What do these organizations have in common?

Based on the question asked above, I want you to think about the following organizations for a minute: Adelphia, American Express, Bank of America, Citigroup, Duke Energy, Enron, GM, Goldman Sachs, Healthsouth, Lehman Brothers, Lumber Liquidators, Marsh and McLennan, Massey Energy, Merrill Lynch, Penn State University, Toyota, Tyco, Volkswagen, and Wells Fargo.

What thoughts pop into your head? What do these organizations have in common? Yes, they have all been successful and many still are. The answer I am looking for is they have all been fined, publicly shamed or found guilty of some level of malfeasance, criminal neglect or fraud. The disappointing truth is I have been a shareholder in four of these organizations, so it hurts me both morally and financially, to see leaders forsake their roles as stewards of the company.

Volkswagen is the latest to join the infamous group. I was speaking with a Volkswagen owner the other day. While I was talking about the fine and decline in stock value around their purposeful fraud to avoid poor EPA emissions test results, he was thinking of it as a further depreciated car value. As with the others, what Volkswagen did was wrong and it will hurt them for a long while. The poor emissions will be hurting all of us until the cars are fixed. The CEO resigned earlier this week, and well he should, as a fraud like this has to be understood or even sanctioned at the very top. As of this writing, some car owners and shareholder groups are considering class action lawsuits against Volkswagen’s leadership.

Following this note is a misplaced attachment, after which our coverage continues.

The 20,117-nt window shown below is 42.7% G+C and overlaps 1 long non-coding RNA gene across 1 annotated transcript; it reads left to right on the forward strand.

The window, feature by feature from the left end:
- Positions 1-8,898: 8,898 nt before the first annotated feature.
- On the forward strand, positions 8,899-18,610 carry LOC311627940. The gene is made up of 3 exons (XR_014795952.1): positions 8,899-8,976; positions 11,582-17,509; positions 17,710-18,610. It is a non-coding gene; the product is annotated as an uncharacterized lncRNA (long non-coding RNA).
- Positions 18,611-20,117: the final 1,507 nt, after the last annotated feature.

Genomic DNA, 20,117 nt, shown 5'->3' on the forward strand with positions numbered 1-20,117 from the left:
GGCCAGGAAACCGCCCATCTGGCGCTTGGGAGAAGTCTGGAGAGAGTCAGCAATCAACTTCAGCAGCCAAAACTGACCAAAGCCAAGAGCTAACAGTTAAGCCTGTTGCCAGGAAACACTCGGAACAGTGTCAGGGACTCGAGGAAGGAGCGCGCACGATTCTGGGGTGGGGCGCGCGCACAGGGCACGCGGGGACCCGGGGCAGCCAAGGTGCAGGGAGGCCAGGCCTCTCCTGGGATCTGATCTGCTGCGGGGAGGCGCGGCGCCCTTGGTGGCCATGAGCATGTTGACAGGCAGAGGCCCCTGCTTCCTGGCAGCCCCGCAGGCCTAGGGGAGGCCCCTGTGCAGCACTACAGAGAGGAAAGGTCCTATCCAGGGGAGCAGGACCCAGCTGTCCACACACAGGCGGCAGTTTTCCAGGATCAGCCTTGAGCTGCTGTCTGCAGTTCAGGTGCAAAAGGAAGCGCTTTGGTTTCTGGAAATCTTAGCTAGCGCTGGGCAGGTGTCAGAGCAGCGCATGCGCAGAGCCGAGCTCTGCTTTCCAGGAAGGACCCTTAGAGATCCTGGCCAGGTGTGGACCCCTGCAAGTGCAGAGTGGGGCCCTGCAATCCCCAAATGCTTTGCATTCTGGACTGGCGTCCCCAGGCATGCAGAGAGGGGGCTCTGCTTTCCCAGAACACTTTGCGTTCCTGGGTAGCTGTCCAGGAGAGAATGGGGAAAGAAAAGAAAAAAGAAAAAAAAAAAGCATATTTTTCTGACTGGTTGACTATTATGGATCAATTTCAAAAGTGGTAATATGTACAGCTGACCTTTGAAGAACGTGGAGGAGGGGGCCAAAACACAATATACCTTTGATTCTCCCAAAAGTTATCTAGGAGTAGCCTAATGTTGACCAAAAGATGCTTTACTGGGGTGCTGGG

Why do I bring this up today? Quite simply, we have politicians running on a platform of eliminating regulations so business can flourish. We often confuse bureaucracy with regulations. We need to investigate and remedy inefficiency in the latter, as bureaucracy can be antagonistic to efficiency. But, we need to also challenge ourselves to be smart with our regulations. If regulations are not efficacious, we should make changes, which might include their elimination. But, as evidence of the above well-known examples, which do not include countless others, doing away with regulations carte blanche would be unwise and foolish.

So, when you hear a statement like “we must do away with regulations,” ask yourself why? Who does that serve? The answer may be illuminating. I will leave you with a quote from Senator Elizabeth Warren who led the effort to create the hugely successful Consumer Financial Protection Bureau. This agency has fined several of the financial companies above for hundreds of millions for aggressive marketing and outright fraudulent practices, over 90% of which goes back to the impacted customers. In response to a question about why she does not like Wall Street, she said “I like Wall Street, I just do not like cheating.” Neither do I, nor should any of us.